The Japanese and South Korean governments have taken flak from their citizens over their initially muted response to combat the coronavirus outbreak, which has bred paranoia and even anti-Chinese sentiment.
Japan had 25 confirmed infections as of Friday. Another 64 cases on board the luxury cruise ship Diamond Princess should not count towards the country's total, the World Health Organisation (WHO) said.
South Korea, meanwhile, has 24 cases thus far, including two men who attended a gas analysis conference in Singapore that has also been linked to cases in Britain and Malaysia.
The early low-key reaction by the two governments may be attributed to two reasons: the WHO declaring a "public health emergency of international concern" only on Jan 30, and a fear of offending their influential neighbour China, which is South Korea's top trading partner and for Japan, second after the United States in export terms.
Japan enjoys warming ties with China. It was not only the first to be able to bring its stranded nationals home from Wuhan, but also the only country to be allowed as many as four chartered flights.
The rallying messages of support and solidarity, including one that said "though miles apart, we are under the same sky", led Chinese Foreign Ministry spokesman Hua Chunying to say last week that she was "deeply touched" by Japanese donations of masks, goggles, protective suits and other supplies.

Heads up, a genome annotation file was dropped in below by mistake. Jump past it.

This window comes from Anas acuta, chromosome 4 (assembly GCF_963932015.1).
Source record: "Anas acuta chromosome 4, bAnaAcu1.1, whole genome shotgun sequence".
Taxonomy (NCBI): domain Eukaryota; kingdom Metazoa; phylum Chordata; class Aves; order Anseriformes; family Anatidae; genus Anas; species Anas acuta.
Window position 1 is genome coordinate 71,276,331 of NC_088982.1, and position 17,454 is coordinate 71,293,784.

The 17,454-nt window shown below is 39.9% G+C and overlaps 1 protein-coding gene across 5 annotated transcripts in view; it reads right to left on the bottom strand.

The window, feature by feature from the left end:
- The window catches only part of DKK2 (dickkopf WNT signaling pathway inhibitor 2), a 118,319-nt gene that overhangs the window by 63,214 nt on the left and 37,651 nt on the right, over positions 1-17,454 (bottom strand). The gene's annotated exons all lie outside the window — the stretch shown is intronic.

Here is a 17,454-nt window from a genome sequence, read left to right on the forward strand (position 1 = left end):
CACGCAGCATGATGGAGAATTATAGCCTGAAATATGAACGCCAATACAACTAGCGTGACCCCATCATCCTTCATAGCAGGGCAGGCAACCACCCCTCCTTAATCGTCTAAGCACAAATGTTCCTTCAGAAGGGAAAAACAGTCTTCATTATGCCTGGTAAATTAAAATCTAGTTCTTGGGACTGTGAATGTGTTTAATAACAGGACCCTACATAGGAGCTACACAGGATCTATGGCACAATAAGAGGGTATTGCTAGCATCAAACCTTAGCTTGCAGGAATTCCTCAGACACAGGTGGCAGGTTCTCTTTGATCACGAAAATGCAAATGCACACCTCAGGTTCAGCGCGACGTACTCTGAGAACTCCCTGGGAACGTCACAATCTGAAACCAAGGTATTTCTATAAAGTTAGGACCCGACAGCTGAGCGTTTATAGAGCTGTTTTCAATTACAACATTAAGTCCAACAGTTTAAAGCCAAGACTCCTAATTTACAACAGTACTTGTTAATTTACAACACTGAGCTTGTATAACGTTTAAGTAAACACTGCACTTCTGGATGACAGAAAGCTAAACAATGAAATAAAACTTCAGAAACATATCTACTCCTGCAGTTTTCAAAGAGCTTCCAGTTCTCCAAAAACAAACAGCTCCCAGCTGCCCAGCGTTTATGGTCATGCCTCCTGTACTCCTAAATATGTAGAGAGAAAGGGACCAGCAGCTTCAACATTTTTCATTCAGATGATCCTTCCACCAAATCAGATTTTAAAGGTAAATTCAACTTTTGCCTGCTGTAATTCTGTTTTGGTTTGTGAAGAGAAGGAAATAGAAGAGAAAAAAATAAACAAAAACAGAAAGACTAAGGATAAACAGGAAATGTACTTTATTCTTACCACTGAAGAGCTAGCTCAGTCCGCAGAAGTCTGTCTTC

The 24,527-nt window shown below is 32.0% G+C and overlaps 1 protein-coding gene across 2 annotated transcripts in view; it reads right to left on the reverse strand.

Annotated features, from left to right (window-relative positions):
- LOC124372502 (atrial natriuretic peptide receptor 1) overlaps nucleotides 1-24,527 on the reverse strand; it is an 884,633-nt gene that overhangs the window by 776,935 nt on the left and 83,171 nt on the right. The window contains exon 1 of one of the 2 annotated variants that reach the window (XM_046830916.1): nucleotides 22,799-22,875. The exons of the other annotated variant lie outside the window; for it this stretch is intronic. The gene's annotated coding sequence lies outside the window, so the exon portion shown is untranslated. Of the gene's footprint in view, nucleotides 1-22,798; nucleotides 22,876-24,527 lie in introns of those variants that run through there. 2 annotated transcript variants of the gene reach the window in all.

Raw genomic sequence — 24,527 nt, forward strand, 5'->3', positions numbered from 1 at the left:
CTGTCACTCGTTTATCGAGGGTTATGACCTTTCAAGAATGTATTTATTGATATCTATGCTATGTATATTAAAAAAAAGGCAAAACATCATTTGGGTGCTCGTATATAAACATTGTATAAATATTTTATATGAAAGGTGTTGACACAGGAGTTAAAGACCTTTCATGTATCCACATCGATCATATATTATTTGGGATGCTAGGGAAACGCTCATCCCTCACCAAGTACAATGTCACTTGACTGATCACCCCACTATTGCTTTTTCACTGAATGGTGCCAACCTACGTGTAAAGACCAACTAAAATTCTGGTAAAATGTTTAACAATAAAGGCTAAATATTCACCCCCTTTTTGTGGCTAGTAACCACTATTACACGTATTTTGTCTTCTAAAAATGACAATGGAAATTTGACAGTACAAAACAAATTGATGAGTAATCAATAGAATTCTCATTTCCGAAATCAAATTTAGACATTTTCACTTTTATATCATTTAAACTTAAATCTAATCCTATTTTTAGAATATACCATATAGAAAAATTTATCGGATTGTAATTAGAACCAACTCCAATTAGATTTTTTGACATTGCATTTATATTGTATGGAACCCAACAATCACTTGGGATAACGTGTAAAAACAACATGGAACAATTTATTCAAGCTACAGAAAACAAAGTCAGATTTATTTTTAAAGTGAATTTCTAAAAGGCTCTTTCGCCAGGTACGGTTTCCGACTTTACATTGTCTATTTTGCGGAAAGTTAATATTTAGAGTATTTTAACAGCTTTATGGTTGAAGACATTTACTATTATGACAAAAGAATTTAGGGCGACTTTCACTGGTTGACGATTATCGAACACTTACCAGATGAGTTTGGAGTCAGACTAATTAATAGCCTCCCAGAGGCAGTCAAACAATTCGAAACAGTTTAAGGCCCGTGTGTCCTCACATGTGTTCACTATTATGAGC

It marks a turn of the tide from an initial xenophobic reaction, when a few businesses in Japan slammed the door on Chinese visitors, while the hashtag #ChineseDon'tComeToJapan trended.
Tokyo tightened immigration procedures only from Feb 1, by denying entry to any foreigner who was recently in Hubei and Chinese passport holders with documents issued in Hubei. Passengers who are on the Diamond Princess, moored off Yokohama, will be isolated on the cruise ship until at least Feb 19.
"The situation is changing by the moment. The government will continue to make decisions and implement necessary measures without hesitation, as our highest priority is to protect Japanese citizens' lives and health," Prime Minister Shinzo Abe said last week, aiming to prevent fears from taking root.
South Korean President Moon Jae-in has also been accused of acting too slowly. The Korea Herald newspaper said on Feb 3 that Mr Moon had "told people not to worry too much, but that easygoing attitude caused the government to miss a golden opportunity to curb the spread of the virus early".
Mr Moon stressed the need for South Korea, where xenophobia is on the rise, to "join forces" with China to overcome the outbreak because "China's troubles lead directly to our troubles".
A petition calling for the ban of Chinese nationals drew over 650,000 signatures since it began on Jan 23 - three days after Seoul reported its first case. It was only last Tuesday that South Korea banned entry to foreign visitors who had been to Hubei in the past 14 days.
Meanwhile, a majority of businesses in the two countries are hoping for a respite in the economic contagion.
Japanese newspapers across the political spectrum were united in calling for countermeasures to mitigate the impact on the economy.
But in South Korea, the conservative Chosun Ilbo said last Tuesday that Seoul has long been "smugly reliant on China's insatiable appetite for products" and that the coronavirus should be impetus for a "long-term plan to wean (the country) from China".